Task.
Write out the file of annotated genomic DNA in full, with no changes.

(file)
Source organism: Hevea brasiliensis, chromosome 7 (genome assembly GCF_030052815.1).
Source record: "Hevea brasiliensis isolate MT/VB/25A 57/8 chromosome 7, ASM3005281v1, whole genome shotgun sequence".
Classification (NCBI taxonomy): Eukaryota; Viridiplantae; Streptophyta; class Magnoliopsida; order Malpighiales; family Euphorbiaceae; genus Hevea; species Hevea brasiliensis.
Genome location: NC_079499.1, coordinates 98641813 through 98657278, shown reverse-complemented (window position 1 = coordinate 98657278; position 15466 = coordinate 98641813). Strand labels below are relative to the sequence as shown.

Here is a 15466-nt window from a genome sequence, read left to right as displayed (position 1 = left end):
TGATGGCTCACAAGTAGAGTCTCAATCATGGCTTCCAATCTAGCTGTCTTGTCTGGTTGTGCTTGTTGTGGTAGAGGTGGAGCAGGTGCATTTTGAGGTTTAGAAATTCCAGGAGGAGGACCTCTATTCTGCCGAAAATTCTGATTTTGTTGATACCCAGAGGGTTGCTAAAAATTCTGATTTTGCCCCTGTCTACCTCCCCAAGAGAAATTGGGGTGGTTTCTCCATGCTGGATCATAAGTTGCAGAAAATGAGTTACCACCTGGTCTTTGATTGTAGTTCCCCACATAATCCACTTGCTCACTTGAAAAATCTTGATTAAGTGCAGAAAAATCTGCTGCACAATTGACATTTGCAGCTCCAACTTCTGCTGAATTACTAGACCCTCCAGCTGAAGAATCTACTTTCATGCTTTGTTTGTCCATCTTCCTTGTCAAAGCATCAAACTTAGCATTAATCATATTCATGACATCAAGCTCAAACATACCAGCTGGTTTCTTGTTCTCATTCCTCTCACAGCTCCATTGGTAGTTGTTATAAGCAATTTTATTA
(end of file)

Source organism: Hevea brasiliensis, chromosome 7 (genome assembly GCF_030052815.1).
Source record: "Hevea brasiliensis isolate MT/VB/25A 57/8 chromosome 7, ASM3005281v1, whole genome shotgun sequence".
Classification (NCBI taxonomy): Eukaryota; Viridiplantae; Streptophyta; class Magnoliopsida; order Malpighiales; family Euphorbiaceae; genus Hevea; species Hevea brasiliensis.
Genome location: NC_079499.1, coordinates 98641813 through 98657278, shown reverse-complemented (window position 1 = coordinate 98657278; position 15466 = coordinate 98641813). Strand labels below are relative to the sequence as shown.

Here is a 15466-nt window from a genome sequence, read left to right as displayed (position 1 = left end):
TGATGGCTCACAAGTAGAGTCTCAATCATGGCTTCCAATCTAGCTGTCTTGTCTGGTTGTGCTTGTTGTGGTAGAGGTGGAGCAGGTGCATTTTGAGGTTTAGAAATTCCAGGAGGAGGACCTCTATTCTGCCGAAAATTCTGATTTTGTTGATACCCAGAGGGTTGCTAAAAATTCTGATTTTGCCCCTGTCTACCTCCCCAAGAGAAATTGGGGTGGTTTCTCCATGCTGGATCATAAGTTGCAGAAAATGAGTTACCACCTGGTCTTTGATTGTAGTTCCCCACATAATCCACTTGCTCACTTGAAAAATCTTGATTAAGTGCAGAAAAATCTGCTGCACAATTGACATTTGCAGCTCCAACTTCTGCTGAATTACTAGACCCTCCAGCTGAAGAATCTACTTTCATGCTTTGTTTGTCCATCTTCCTTGTCAAAGCATCAAACTTAGCATTAATCATATTCATGACATCAAGCTCAAACATACCAGCTGGTTTCTTGTTCTCATTCCTCTCACAGCTCCATTGGTAGTTGTTATAAGCAATTTTATTA